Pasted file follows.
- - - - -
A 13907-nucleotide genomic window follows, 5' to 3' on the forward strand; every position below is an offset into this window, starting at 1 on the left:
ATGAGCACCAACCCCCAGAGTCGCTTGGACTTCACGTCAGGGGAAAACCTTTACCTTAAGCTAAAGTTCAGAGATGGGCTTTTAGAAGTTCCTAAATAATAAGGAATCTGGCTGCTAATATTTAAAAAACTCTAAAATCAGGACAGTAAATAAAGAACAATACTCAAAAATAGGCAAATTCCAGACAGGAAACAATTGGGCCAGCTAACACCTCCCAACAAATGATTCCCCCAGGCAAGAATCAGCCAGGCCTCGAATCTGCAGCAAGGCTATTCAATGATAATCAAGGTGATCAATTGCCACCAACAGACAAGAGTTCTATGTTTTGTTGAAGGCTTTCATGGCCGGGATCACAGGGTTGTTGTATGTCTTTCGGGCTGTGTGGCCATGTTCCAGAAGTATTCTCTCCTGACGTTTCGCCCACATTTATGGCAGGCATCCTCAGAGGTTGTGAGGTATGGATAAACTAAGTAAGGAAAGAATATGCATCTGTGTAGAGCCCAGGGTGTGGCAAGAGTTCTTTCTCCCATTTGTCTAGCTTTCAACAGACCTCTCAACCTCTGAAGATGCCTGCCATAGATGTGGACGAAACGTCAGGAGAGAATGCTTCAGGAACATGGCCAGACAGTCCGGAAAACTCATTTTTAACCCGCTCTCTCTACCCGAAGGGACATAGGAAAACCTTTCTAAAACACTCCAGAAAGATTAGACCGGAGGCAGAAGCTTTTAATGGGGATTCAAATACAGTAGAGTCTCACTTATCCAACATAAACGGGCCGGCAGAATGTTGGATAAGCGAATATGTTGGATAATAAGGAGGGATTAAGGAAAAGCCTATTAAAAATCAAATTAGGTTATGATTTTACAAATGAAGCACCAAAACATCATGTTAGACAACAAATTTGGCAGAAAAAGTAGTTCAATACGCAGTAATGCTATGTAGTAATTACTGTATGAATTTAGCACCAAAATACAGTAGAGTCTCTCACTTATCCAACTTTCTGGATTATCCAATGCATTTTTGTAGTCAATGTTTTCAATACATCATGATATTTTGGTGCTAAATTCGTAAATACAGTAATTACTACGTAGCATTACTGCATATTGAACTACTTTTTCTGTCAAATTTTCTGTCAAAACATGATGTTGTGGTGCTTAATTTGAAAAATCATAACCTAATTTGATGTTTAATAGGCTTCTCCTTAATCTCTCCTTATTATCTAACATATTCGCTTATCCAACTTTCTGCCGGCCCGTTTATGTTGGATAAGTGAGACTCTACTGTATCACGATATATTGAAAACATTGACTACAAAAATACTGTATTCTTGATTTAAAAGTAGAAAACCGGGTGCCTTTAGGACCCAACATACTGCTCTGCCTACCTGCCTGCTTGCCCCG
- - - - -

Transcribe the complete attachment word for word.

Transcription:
A 13907-nucleotide genomic window follows, 5' to 3' on the forward strand; every position below is an offset into this window, starting at 1 on the left:
ATGAGCACCAACCCCCAGAGTCGCTTGGACTTCACGTCAGGGGAAAACCTTTACCTTAAGCTAAAGTTCAGAGATGGGCTTTTAGAAGTTCCTAAATAATAAGGAATCTGGCTGCTAATATTTAAAAAACTCTAAAATCAGGACAGTAAATAAAGAACAATACTCAAAAATAGGCAAATTCCAGACAGGAAACAATTGGGCCAGCTAACACCTCCCAACAAATGATTCCCCCAGGCAAGAATCAGCCAGGCCTCGAATCTGCAGCAAGGCTATTCAATGATAATCAAGGTGATCAATTGCCACCAACAGACAAGAGTTCTATGTTTTGTTGAAGGCTTTCATGGCCGGGATCACAGGGTTGTTGTATGTCTTTCGGGCTGTGTGGCCATGTTCCAGAAGTATTCTCTCCTGACGTTTCGCCCACATTTATGGCAGGCATCCTCAGAGGTTGTGAGGTATGGATAAACTAAGTAAGGAAAGAATATGCATCTGTGTAGAGCCCAGGGTGTGGCAAGAGTTCTTTCTCCCATTTGTCTAGCTTTCAACAGACCTCTCAACCTCTGAAGATGCCTGCCATAGATGTGGACGAAACGTCAGGAGAGAATGCTTCAGGAACATGGCCAGACAGTCCGGAAAACTCATTTTTAACCCGCTCTCTCTACCCGAAGGGACATAGGAAAACCTTTCTAAAACACTCCAGAAAGATTAGACCGGAGGCAGAAGCTTTTAATGGGGATTCAAATACAGTAGAGTCTCACTTATCCAACATAAACGGGCCGGCAGAATGTTGGATAAGCGAATATGTTGGATAATAAGGAGGGATTAAGGAAAAGCCTATTAAAAATCAAATTAGGTTATGATTTTACAAATGAAGCACCAAAACATCATGTTAGACAACAAATTTGGCAGAAAAAGTAGTTCAATACGCAGTAATGCTATGTAGTAATTACTGTATGAATTTAGCACCAAAATACAGTAGAGTCTCTCACTTATCCAACTTTCTGGATTATCCAATGCATTTTTGTAGTCAATGTTTTCAATACATCATGATATTTTGGTGCTAAATTCGTAAATACAGTAATTACTACGTAGCATTACTGCATATTGAACTACTTTTTCTGTCAAATTTTCTGTCAAAACATGATGTTGTGGTGCTTAATTTGAAAAATCATAACCTAATTTGATGTTTAATAGGCTTCTCCTTAATCTCTCCTTATTATCTAACATATTCGCTTATCCAACTTTCTGCCGGCCCGTTTATGTTGGATAAGTGAGACTCTACTGTATCACGATATATTGAAAACATTGACTACAAAAATACTGTATTCTTGATTTAAAAGTAGAAAACCGGGTGCCTTTAGGACCCAACATACTGCTCTGCCTACCTGCCTGCTTGCCCCG